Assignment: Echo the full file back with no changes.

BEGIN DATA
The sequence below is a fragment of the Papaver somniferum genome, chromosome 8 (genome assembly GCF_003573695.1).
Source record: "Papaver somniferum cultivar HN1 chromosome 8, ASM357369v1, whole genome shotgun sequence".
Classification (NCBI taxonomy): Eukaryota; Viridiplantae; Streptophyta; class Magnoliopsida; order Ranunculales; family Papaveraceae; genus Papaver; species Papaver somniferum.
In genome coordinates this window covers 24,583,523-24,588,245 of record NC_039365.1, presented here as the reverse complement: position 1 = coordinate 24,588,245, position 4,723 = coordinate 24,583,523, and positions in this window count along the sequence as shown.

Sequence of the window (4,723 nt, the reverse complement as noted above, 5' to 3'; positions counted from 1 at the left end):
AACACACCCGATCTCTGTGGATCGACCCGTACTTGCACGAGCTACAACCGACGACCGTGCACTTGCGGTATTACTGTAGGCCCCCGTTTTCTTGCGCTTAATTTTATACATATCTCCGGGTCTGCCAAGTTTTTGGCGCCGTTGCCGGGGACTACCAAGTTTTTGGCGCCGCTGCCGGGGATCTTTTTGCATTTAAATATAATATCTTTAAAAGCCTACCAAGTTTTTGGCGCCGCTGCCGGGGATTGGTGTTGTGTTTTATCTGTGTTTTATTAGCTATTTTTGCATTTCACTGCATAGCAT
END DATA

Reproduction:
The sequence below is a fragment of the Papaver somniferum genome, chromosome 8 (genome assembly GCF_003573695.1).
Source record: "Papaver somniferum cultivar HN1 chromosome 8, ASM357369v1, whole genome shotgun sequence".
Classification (NCBI taxonomy): Eukaryota; Viridiplantae; Streptophyta; class Magnoliopsida; order Ranunculales; family Papaveraceae; genus Papaver; species Papaver somniferum.
In genome coordinates this window covers 24,583,523-24,588,245 of record NC_039365.1, presented here as the reverse complement: position 1 = coordinate 24,588,245, position 4,723 = coordinate 24,583,523, and positions in this window count along the sequence as shown.

Sequence of the window (4,723 nt, the reverse complement as noted above, 5' to 3'; positions counted from 1 at the left end):
AACACACCCGATCTCTGTGGATCGACCCGTACTTGCACGAGCTACAACCGACGACCGTGCACTTGCGGTATTACTGTAGGCCCCCGTTTTCTTGCGCTTAATTTTATACATATCTCCGGGTCTGCCAAGTTTTTGGCGCCGTTGCCGGGGACTACCAAGTTTTTGGCGCCGCTGCCGGGGATCTTTTTGCATTTAAATATAATATCTTTAAAAGCCTACCAAGTTTTTGGCGCCGCTGCCGGGGATTGGTGTTGTGTTTTATCTGTGTTTTATTAGCTATTTTTGCATTTCACTGCATAGCAT